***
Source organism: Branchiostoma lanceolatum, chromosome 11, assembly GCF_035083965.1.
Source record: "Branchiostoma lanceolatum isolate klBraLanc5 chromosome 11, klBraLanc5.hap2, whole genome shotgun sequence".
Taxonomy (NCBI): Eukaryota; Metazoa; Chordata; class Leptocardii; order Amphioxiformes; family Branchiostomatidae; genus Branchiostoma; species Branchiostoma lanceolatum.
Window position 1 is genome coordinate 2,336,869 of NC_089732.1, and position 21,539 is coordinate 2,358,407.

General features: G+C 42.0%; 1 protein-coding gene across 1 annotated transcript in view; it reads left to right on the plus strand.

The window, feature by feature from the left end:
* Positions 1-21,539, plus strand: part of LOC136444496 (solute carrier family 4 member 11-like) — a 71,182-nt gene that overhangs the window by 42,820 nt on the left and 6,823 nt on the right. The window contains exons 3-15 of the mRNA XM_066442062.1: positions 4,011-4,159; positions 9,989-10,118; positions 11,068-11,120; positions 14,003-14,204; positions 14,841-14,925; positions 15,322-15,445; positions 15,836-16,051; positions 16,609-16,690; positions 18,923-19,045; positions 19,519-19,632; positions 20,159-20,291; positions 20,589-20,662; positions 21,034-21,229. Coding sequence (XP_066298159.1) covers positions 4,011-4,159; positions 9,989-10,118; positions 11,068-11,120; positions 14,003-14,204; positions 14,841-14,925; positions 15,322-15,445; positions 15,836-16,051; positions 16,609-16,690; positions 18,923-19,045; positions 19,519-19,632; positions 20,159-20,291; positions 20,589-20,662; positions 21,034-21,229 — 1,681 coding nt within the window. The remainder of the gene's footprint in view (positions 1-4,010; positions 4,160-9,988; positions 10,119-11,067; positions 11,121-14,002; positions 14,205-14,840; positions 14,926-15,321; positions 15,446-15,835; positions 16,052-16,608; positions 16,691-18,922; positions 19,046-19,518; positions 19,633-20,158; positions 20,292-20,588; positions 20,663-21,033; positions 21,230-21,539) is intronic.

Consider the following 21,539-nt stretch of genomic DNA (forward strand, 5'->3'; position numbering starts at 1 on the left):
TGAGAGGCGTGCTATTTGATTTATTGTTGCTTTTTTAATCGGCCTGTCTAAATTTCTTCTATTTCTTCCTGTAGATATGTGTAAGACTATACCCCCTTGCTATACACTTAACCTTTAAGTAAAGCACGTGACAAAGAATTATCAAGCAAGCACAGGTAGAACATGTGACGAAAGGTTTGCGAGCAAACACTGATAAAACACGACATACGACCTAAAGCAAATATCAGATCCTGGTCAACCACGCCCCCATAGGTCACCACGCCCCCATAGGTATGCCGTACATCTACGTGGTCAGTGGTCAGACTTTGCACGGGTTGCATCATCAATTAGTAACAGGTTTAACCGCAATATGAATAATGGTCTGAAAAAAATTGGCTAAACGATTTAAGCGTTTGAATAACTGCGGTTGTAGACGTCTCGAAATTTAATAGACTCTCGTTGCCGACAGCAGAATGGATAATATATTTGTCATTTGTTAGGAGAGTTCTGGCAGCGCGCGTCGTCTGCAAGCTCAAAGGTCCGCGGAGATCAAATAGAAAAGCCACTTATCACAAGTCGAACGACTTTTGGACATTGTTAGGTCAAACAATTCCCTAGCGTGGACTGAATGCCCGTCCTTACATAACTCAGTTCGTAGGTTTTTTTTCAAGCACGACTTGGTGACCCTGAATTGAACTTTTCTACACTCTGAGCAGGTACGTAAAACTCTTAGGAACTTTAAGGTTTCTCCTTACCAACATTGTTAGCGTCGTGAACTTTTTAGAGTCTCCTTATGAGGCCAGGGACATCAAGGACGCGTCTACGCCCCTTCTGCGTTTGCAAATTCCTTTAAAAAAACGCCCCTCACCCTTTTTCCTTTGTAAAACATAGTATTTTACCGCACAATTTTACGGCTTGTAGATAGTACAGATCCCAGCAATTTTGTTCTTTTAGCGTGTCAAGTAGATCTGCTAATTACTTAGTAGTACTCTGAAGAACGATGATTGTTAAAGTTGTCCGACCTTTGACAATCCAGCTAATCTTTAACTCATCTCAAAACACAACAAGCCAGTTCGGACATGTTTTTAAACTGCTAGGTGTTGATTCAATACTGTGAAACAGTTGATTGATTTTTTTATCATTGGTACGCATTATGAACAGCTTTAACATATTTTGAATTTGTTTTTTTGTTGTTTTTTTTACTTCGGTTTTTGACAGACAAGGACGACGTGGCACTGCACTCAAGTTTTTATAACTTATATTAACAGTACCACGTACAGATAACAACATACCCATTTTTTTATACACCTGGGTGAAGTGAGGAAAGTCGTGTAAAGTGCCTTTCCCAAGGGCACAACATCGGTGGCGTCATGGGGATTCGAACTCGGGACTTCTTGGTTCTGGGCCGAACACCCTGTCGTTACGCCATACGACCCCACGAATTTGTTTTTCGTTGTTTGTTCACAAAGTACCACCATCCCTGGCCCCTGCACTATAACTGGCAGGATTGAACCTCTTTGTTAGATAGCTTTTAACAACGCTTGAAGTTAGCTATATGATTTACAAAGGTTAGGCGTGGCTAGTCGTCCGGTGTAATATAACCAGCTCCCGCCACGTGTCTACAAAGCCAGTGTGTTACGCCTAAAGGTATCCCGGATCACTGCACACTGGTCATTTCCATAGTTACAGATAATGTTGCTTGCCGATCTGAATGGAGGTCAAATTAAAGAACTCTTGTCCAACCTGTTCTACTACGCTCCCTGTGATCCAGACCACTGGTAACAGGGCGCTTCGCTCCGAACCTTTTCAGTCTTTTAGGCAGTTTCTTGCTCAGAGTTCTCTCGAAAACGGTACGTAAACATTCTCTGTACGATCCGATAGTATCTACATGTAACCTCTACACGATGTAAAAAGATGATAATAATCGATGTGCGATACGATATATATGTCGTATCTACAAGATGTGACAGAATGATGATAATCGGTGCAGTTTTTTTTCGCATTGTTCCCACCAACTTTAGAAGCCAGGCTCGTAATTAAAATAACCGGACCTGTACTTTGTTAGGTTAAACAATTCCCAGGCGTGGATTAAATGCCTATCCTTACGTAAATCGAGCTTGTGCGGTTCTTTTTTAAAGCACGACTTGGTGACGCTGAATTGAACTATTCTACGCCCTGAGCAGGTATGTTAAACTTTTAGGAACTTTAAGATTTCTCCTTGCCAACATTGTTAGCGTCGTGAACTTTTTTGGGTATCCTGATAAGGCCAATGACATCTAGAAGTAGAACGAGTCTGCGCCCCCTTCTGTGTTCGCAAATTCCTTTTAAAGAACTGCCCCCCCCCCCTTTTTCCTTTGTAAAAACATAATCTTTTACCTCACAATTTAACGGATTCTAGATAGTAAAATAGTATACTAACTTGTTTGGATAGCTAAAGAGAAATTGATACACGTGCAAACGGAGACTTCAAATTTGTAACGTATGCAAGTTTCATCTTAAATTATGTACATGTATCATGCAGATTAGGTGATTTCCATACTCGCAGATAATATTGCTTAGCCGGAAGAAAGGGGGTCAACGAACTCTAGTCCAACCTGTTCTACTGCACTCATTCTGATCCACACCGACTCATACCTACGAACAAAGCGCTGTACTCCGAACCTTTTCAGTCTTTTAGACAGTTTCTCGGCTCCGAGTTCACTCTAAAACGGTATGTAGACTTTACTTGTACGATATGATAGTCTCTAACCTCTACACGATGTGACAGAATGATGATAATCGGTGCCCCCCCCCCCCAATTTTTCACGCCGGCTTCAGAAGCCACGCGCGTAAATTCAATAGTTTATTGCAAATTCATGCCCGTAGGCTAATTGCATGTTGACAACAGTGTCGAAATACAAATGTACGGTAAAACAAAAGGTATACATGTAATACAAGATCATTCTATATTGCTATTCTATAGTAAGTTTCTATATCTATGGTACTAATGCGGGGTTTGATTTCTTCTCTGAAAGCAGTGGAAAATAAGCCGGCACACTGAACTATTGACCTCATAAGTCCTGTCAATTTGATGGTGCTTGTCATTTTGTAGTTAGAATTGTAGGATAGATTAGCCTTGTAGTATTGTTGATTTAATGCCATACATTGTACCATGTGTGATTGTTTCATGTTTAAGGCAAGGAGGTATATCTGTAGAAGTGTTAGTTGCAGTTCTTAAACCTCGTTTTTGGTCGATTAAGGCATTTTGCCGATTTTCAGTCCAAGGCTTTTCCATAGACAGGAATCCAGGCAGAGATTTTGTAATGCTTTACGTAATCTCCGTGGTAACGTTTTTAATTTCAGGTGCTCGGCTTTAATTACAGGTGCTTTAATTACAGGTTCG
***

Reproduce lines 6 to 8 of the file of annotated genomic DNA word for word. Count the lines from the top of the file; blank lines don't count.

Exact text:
The window, feature by feature from the left end:
* Positions 1-21,539, plus strand: part of LOC136444496 (solute carrier family 4 member 11-like) — a 71,182-nt gene that overhangs the window by 42,820 nt on the left and 6,823 nt on the right. The window contains exons 3-15 of the mRNA XM_066442062.1: positions 4,011-4,159; positions 9,989-10,118; positions 11,068-11,120; positions 14,003-14,204; positions 14,841-14,925; positions 15,322-15,445; positions 15,836-16,051; positions 16,609-16,690; positions 18,923-19,045; positions 19,519-19,632; positions 20,159-20,291; positions 20,589-20,662; positions 21,034-21,229. Coding sequence (XP_066298159.1) covers positions 4,011-4,159; positions 9,989-10,118; positions 11,068-11,120; positions 14,003-14,204; positions 14,841-14,925; positions 15,322-15,445; positions 15,836-16,051; positions 16,609-16,690; positions 18,923-19,045; positions 19,519-19,632; positions 20,159-20,291; positions 20,589-20,662; positions 21,034-21,229 — 1,681 coding nt within the window. The remainder of the gene's footprint in view (positions 1-4,010; positions 4,160-9,988; positions 10,119-11,067; positions 11,121-14,002; positions 14,205-14,840; positions 14,926-15,321; positions 15,446-15,835; positions 16,052-16,608; positions 16,691-18,922; positions 19,046-19,518; positions 19,633-20,158; positions 20,292-20,588; positions 20,663-21,033; positions 21,230-21,539) is intronic.

Consider the following 21,539-nt stretch of genomic DNA (forward strand, 5'->3'; position numbering starts at 1 on the left):